His disappointment was all the keener for having envisioned a brilliant future for Princeton and having enjoyed a string of early successes in realizing that vision. At its sesquicentennial celebration in 1896, the College of New Jersey had officially renameditself a university. But Wilson, the designated faculty speaker, had been scarcely any readier to recognize the larger responsibilities or opportunities of university status than had his faculty colleagues or the stand-pat president, Francis Landey Patton. Yet within a year Wilson had sketched plans for a thorough reform. Six years later, as soon as he became president, he set about resolutely-as he did most things-to make Princeton the best university in the country. In a few short years he reorganized the administration, added trusted deans, and launched major fundraising and public relations campaigns among the alumni. He accelerated the rebuilding of the campus in "Collegiate Gothic" to signal the university's medieval, and particularly English, heritage. He organized the faculty into departments and divisions, recruited a number of senior "stars," hired fifty new "preceptors" to lead small-group discussions and encourage independent reading among the students, and expected all faculty to be scholars as well as teachers. He raised admission and academic standards, revamped the curriculum to balance breadth and depth and to allow only "assisted election" of upperclass courses, and sought in general to subordinate the extracurricular "sideshows" that were smothering "the spirit of learning."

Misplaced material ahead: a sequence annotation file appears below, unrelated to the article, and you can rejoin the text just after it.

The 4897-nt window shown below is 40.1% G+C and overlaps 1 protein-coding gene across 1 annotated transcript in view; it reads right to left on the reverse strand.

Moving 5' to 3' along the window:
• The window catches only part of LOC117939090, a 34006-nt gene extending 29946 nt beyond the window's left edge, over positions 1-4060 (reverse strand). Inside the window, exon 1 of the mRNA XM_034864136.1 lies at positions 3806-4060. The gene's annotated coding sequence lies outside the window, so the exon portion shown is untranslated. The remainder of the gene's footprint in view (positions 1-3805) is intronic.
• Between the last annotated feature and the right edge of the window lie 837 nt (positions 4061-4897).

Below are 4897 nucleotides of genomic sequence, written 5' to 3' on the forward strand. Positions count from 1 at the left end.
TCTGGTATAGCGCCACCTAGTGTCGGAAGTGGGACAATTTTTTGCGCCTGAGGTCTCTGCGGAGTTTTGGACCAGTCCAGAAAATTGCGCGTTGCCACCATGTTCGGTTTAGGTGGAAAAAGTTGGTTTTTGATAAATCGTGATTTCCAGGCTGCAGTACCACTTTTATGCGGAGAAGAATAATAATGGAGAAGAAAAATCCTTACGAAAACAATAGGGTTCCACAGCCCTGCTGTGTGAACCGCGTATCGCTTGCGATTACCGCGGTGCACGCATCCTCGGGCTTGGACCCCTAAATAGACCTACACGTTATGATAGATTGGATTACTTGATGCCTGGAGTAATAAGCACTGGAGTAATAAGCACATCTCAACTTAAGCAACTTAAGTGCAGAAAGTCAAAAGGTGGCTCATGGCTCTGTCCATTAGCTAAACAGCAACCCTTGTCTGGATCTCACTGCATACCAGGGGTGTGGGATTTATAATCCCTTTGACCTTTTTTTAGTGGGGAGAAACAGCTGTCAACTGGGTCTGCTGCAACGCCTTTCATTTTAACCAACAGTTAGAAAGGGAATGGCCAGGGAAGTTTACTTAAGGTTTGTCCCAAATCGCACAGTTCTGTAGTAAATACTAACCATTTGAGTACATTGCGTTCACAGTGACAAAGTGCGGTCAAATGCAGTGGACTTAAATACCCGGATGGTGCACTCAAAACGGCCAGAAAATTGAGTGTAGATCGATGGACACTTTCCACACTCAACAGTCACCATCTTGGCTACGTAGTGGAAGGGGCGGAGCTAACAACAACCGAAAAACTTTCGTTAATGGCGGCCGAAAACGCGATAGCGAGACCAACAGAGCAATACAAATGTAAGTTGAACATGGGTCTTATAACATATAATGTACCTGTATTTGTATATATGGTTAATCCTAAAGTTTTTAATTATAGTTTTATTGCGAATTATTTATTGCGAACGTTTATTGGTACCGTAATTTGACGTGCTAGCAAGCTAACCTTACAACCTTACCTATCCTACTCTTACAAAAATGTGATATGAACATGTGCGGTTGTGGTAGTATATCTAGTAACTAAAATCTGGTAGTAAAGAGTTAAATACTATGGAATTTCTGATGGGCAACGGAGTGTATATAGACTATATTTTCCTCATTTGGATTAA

The university Wilson helped fashion during his eight-year tenure strovetobenot only excellent-that cliche'd goal of all colleges and universities-but distinctive. No other American university was quite like it, as educator-journalist Edwin Slosson found when he visited and described fourteen Great American Universities in 1909-1910. "Here is a university," wrote the Chicago Ph.D., "that knows what it wants and is trying to get it," rather than drifting or slavishly imitating its larger rivals. Yet its originality consisted not in wild, untried novelties but "chiefly in going ahead and doing what others have always said ought to be done." The advent of preceptors, the rationalization of the curriculum, the plan for the "social coordination" of the students in Gothic quads, and the raising of academic standards were all meant to shift "the center of gravity of student life" and to transform Princeton from "one of the easiest places to get into" to "one of the hardest ... to remain in."